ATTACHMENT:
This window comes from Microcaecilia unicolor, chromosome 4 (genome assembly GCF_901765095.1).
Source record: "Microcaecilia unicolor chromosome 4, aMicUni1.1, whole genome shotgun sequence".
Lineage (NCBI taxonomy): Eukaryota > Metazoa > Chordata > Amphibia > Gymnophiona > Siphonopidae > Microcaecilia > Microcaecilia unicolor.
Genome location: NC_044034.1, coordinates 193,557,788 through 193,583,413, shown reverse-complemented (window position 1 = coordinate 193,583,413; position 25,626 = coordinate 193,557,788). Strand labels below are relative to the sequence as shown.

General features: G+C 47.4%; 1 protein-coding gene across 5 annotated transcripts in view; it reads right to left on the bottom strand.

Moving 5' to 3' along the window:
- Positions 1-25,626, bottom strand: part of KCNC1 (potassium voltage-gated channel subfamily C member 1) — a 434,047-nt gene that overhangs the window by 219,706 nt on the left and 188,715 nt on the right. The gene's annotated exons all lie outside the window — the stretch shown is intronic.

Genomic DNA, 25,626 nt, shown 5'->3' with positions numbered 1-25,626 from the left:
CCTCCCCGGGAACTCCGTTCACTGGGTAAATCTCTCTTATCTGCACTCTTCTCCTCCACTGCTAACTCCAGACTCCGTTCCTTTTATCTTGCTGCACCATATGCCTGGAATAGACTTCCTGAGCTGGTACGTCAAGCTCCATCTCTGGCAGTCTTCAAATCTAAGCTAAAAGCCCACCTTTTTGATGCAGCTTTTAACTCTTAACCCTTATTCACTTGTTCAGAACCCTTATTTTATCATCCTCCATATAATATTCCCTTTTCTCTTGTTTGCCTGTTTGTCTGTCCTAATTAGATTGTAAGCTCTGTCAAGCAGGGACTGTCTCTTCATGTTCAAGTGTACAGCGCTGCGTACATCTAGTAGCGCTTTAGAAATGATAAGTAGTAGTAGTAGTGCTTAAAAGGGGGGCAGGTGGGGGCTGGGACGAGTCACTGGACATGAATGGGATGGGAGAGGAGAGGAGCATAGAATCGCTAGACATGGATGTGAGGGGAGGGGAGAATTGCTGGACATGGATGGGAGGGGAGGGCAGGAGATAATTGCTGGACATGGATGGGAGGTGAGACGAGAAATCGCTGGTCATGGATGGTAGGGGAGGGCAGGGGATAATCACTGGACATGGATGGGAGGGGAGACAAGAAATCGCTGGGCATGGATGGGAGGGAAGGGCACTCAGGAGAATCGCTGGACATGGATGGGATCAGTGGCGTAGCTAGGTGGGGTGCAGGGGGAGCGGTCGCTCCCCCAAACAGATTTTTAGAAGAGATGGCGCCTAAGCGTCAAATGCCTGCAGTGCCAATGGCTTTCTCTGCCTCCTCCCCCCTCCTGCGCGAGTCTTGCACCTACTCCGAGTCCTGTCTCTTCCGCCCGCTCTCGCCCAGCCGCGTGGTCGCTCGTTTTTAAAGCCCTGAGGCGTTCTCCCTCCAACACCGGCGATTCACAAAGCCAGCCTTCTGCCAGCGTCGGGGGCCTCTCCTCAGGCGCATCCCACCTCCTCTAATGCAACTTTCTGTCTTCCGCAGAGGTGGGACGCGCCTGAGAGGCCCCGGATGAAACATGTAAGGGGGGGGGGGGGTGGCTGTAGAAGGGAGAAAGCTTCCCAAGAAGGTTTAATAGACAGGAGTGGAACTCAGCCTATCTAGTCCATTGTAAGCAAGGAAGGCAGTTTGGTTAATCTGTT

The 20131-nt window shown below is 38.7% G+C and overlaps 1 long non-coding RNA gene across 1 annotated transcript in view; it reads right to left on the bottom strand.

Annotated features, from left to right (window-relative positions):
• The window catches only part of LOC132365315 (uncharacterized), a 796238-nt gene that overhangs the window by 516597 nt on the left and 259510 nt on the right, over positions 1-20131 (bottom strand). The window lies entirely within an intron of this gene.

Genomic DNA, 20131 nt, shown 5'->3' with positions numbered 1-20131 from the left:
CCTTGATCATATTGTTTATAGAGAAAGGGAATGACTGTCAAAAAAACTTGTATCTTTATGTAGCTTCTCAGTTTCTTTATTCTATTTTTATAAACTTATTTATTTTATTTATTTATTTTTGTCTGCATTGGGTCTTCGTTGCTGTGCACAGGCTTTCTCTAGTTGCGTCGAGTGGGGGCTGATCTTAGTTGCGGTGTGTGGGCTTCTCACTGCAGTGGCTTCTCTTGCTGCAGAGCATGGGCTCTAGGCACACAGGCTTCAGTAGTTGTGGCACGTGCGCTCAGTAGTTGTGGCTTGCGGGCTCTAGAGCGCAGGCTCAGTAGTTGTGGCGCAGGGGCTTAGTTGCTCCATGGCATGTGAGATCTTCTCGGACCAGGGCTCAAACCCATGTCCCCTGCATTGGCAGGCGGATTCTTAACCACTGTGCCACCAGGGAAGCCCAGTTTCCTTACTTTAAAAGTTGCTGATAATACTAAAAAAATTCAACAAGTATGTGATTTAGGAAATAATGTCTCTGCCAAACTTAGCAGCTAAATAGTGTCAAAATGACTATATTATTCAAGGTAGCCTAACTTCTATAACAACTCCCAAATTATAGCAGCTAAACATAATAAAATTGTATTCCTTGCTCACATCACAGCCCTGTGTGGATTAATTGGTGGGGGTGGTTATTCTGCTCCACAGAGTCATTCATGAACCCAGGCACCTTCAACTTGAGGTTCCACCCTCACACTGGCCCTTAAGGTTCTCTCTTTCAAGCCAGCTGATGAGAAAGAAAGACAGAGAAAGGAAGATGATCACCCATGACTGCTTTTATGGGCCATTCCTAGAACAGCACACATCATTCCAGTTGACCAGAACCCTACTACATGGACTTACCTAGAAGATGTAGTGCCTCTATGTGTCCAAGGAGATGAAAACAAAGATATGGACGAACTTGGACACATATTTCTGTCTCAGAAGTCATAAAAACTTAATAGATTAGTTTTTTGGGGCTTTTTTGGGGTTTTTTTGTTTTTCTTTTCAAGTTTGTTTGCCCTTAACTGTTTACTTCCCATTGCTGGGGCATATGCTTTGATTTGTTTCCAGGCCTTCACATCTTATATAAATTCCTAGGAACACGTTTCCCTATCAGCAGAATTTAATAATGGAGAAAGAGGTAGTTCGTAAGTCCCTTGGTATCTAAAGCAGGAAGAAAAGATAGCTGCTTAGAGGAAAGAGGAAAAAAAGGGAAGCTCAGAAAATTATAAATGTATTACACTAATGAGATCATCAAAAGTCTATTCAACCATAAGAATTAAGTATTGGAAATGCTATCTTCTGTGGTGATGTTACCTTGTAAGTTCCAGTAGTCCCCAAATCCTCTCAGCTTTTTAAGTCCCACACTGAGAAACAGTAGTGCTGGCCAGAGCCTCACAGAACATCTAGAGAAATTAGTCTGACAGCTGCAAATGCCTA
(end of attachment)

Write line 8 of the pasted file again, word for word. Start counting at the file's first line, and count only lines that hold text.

Genomic DNA, 25,626 nt, shown 5'->3' with positions numbered 1-25,626 from the left: